Will the politicians of the populist national right change the existing international order? | Politics and Economy -

Top News

The club of international officials with speeches often characterized by populist and anti-existing rhetoric continues to expand, affecting international relations and damaging multilateralism and cooperation. A number of observers say the "populist wave" sweeping democratic states registered their first spectacular victory with the "yes" option in the British Parliament in June 2016, even before the victory of Republican billionaire Donald Trump, led by the White House the following year.

Against this backdrop, it seems that the British Conservatives' choice of Brycest's hero Boris Johnson as prime minister of the United Kingdom appears to have been seen in earlier times as the rise of the far right in Brazil, represented by Javier Paulsonaro, or in Italy through Matteo Salvini.

"Officials around half of the G-20 countries are in total pro-Tramb," said Erania's director of consulting Erania Bremer. He adds that "a number of them came to power after him."

It is mentioned in Britain, Brazil, Italy and Australia under Scott Morrison. He also refers to leaders who have been in power for some time (such as Indian Prime Minister Narenda Moody, Argentine Mauricio Macri and Turkish Recep Tayyip Erdogan), as well as other leaders such as Russian President Vladimir Putin and Saudi Crown Prince Mohammed bin Salman. Nor should we forget Victor Urban in Hungary and some of his allied Eastern European leaders.

But Johnson remains somewhat different. Despite his rapprochement with Trump, he may soon find himself "uncomfortable" in this "non-liberal club," according to Thomas Wright of the Brookings Institution in Washington. Wright told AFP that Britain's new prime minister is "populist and radical about Breakest" certainly, but not so on other issues.

Contradicting national interests with international issues

He points to issues such as "climate change and Iran" or "international multilateralism." He says Johnson is "more moderate" in this regard and may quickly find himself in an awkward position with the US president, who is supposed to be his main ally. The multiple contexts and different personalities among these officials do not eliminate many similarities.

"They are populist, and they are clearly part of one broader phenomenon," says Luigi Scazieri of the European Reform Center in London. "In the United States, the United Kingdom, or in Italy, voters choose politicians with anti-immigrant sentiment and a nationalist tone in one way or another, as well as the traditional elites embodied by technocrats and experts."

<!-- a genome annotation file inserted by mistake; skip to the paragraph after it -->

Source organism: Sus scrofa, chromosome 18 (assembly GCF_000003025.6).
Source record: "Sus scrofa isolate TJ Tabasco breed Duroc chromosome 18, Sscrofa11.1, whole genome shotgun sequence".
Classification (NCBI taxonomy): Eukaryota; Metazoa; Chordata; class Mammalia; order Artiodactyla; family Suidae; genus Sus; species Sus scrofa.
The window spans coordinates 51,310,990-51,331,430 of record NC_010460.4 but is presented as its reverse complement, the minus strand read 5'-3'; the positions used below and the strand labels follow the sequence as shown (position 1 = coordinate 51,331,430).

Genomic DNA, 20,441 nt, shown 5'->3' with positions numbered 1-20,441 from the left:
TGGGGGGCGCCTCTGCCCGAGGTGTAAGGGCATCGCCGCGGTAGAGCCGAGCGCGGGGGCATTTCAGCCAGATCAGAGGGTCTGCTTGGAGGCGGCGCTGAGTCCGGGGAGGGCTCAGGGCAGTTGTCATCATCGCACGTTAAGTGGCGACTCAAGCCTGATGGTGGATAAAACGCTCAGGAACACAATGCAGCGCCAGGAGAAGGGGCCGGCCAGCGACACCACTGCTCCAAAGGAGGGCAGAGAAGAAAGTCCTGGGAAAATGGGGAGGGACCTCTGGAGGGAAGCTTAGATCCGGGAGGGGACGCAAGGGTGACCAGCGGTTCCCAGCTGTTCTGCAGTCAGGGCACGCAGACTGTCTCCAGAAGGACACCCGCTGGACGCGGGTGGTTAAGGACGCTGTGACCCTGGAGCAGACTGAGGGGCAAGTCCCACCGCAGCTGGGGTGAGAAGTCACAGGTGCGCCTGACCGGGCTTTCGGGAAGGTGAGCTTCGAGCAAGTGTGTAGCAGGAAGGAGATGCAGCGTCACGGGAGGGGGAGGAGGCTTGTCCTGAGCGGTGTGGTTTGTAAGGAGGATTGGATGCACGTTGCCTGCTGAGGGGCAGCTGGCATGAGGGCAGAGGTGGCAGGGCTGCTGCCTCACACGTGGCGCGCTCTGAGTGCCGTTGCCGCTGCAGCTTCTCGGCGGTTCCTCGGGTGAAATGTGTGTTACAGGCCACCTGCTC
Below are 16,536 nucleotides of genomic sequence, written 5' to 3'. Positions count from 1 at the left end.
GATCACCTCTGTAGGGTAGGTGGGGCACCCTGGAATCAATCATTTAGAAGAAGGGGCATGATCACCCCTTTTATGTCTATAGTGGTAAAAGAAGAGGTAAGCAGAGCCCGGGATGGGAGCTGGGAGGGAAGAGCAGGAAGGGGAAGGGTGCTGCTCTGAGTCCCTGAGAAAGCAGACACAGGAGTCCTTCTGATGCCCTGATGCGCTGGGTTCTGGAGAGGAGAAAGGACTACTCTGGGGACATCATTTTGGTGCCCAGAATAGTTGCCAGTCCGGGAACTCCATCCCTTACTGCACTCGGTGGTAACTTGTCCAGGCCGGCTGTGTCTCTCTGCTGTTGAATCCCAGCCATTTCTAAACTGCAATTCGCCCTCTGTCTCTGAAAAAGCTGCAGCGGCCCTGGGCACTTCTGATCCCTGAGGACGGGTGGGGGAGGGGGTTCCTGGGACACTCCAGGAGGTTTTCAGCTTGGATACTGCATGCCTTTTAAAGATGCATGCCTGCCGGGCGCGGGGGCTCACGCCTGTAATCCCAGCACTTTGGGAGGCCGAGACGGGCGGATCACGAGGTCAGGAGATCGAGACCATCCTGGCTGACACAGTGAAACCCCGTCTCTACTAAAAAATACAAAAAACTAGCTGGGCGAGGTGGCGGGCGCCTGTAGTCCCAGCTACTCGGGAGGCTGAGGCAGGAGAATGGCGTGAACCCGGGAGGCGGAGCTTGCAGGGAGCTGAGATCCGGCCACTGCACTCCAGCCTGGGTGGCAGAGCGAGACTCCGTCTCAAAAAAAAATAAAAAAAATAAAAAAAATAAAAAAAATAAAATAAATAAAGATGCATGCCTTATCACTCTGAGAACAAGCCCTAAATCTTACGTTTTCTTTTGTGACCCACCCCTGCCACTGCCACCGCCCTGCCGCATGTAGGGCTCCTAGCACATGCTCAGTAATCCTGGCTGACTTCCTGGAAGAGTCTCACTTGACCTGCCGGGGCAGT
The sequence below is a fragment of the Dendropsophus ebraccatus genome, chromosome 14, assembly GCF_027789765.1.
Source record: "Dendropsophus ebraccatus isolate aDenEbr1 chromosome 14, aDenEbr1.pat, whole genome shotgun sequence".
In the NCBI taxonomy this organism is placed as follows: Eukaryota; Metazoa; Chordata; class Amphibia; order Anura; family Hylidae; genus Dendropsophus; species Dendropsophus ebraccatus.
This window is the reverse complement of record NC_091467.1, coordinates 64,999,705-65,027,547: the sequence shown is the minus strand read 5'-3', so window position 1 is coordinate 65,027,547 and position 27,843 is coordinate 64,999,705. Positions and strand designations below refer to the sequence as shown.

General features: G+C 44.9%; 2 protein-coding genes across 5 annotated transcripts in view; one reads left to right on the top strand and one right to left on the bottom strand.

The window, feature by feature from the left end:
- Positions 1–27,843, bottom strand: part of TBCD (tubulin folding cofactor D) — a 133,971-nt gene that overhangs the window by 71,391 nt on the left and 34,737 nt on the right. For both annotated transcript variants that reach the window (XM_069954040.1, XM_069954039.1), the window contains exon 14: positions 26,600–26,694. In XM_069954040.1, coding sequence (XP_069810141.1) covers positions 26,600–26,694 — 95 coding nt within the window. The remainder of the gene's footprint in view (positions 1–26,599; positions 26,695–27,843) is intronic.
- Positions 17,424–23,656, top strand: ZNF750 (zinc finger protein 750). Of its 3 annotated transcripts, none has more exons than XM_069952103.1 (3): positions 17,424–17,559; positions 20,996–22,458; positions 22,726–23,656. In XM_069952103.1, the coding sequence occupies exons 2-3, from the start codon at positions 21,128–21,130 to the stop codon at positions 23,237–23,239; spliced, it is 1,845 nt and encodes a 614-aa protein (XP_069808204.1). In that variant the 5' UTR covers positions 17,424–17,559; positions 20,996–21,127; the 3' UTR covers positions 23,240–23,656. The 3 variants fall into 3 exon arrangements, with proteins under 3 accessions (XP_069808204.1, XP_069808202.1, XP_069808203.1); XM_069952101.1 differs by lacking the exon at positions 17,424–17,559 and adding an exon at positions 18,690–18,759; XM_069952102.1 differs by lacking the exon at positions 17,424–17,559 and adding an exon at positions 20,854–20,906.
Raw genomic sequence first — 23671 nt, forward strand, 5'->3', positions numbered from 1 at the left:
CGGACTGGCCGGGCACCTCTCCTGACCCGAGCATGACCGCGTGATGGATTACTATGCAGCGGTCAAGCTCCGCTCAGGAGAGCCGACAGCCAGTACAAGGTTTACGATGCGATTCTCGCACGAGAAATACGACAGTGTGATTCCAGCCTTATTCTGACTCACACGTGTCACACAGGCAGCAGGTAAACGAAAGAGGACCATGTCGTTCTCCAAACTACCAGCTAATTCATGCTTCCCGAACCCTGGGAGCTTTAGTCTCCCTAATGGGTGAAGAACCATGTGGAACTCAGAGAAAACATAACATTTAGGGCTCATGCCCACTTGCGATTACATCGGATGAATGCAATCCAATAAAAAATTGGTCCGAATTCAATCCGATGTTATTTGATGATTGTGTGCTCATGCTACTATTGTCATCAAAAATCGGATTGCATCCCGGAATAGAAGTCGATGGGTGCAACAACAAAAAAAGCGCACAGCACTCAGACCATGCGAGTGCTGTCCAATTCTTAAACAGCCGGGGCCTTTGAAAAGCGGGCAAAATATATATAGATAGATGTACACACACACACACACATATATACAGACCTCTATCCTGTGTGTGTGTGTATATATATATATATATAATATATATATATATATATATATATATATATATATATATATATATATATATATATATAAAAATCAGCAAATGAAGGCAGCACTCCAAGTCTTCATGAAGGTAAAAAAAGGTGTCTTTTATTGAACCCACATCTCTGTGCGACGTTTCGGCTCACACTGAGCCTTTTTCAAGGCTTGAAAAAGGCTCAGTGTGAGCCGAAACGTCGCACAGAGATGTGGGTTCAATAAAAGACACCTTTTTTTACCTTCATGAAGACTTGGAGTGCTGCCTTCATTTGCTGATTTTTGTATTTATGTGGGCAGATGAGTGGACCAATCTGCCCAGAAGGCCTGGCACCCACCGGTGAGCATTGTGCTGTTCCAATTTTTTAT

This phenomenon finds its roots in the exacerbation of inequality amid a feeling of retreat that transcends popular classes to reach the middle classes. All this is coupled with the use of "incredibly effective" means of social communication that Yan Bremer sees as "Paulsonaro, Salfini, Trump and Johnson are their real creatures." These factors, he says, explain the "structural" rise of populism. "At the same time, he says, this wave is far from rampant.

The emergence of these new actors has "profound consequences for world affairs," according to Luigi Scaquieri, which "reprimands the image of international institutions accused of undermining national interests and sovereignty," according to the far-right populist rhetoric.

America First …

It seems possible to use Donald Trump's slogan "America First" to become Brazil First, Italy First, Britain First …

The multilateral approach to international action is the first victim, and his achievements since 1945 are subject to stigmas from the US president and a number of his peers. Agreements, texts and institutions governing the international regime are constantly under attack from the Paris Climate Agreement to the nuclear agreement signed with Iran.

Kongress junger Rechtspopulisten (- / K.-A. Scholz)

International conference of youth of the extreme populist right in Rome, 2019

Great similarity and greater difference

But it remains difficult to speak of an "alliance" of "nationalist", "populist" or "anti-existing" officials. They certainly represent a group separately, but they are heterogeneous and non-uniform. An example of this is the impossibility of forming a joint parliamentary group following the recent European elections, because economic issues or relations with Russia, for example, are divided into parties from the far right of the political scene.

"They have different flags, as well as different national interests," says Jan Bremer. "It is easy to stand up to globalization and existing international structures or to the principle of free trade, but it does not bring them together, but rather calls them to tighten national borders and increase tariffs." Luigi Scazieri sums up as "a game without a result" that ultimately leads to a reduction in international cooperation.

H / H / H.D. (AFP)

Sign up for our free – – – and receive our best articles in your inbox.

Enter your email address:

Delivered by FeedBurner

Powered by Blogger.